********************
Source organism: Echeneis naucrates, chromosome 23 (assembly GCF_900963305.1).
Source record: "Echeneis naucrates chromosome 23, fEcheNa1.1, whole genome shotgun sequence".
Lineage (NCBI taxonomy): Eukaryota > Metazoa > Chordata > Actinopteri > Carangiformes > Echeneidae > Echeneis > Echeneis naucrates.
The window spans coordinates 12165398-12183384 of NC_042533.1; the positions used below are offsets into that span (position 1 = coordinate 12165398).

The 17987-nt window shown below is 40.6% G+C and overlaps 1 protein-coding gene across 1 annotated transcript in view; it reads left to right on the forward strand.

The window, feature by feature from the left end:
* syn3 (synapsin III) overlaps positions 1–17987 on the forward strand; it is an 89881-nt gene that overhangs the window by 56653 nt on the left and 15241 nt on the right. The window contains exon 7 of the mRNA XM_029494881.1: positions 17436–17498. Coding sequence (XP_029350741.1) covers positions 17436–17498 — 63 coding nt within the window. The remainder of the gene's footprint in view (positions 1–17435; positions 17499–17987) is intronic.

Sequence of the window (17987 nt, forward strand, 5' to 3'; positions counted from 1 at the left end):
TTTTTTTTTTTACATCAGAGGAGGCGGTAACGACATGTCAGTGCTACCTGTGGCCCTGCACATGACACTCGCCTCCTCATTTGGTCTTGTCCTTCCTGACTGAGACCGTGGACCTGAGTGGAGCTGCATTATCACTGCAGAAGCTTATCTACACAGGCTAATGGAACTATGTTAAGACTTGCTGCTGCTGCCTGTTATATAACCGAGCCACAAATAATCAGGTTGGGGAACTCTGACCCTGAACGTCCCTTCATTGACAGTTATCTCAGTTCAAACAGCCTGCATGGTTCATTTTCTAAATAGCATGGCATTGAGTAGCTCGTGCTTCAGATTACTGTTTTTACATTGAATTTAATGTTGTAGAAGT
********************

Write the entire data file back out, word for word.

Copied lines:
Source organism: Echeneis naucrates, chromosome 23 (assembly GCF_900963305.1).
Source record: "Echeneis naucrates chromosome 23, fEcheNa1.1, whole genome shotgun sequence".
Lineage (NCBI taxonomy): Eukaryota > Metazoa > Chordata > Actinopteri > Carangiformes > Echeneidae > Echeneis > Echeneis naucrates.
The window spans coordinates 12165398-12183384 of NC_042533.1; the positions used below are offsets into that span (position 1 = coordinate 12165398).

The 17987-nt window shown below is 40.6% G+C and overlaps 1 protein-coding gene across 1 annotated transcript in view; it reads left to right on the forward strand.

The window, feature by feature from the left end:
* syn3 (synapsin III) overlaps positions 1–17987 on the forward strand; it is an 89881-nt gene that overhangs the window by 56653 nt on the left and 15241 nt on the right. The window contains exon 7 of the mRNA XM_029494881.1: positions 17436–17498. Coding sequence (XP_029350741.1) covers positions 17436–17498 — 63 coding nt within the window. The remainder of the gene's footprint in view (positions 1–17435; positions 17499–17987) is intronic.

Sequence of the window (17987 nt, forward strand, 5' to 3'; positions counted from 1 at the left end):
TTTTTTTTTTTACATCAGAGGAGGCGGTAACGACATGTCAGTGCTACCTGTGGCCCTGCACATGACACTCGCCTCCTCATTTGGTCTTGTCCTTCCTGACTGAGACCGTGGACCTGAGTGGAGCTGCATTATCACTGCAGAAGCTTATCTACACAGGCTAATGGAACTATGTTAAGACTTGCTGCTGCTGCCTGTTATATAACCGAGCCACAAATAATCAGGTTGGGGAACTCTGACCCTGAACGTCCCTTCATTGACAGTTATCTCAGTTCAAACAGCCTGCATGGTTCATTTTCTAAATAGCATGGCATTGAGTAGCTCGTGCTTCAGATTACTGTTTTTACATTGAATTTAATGTTGTAGAAGT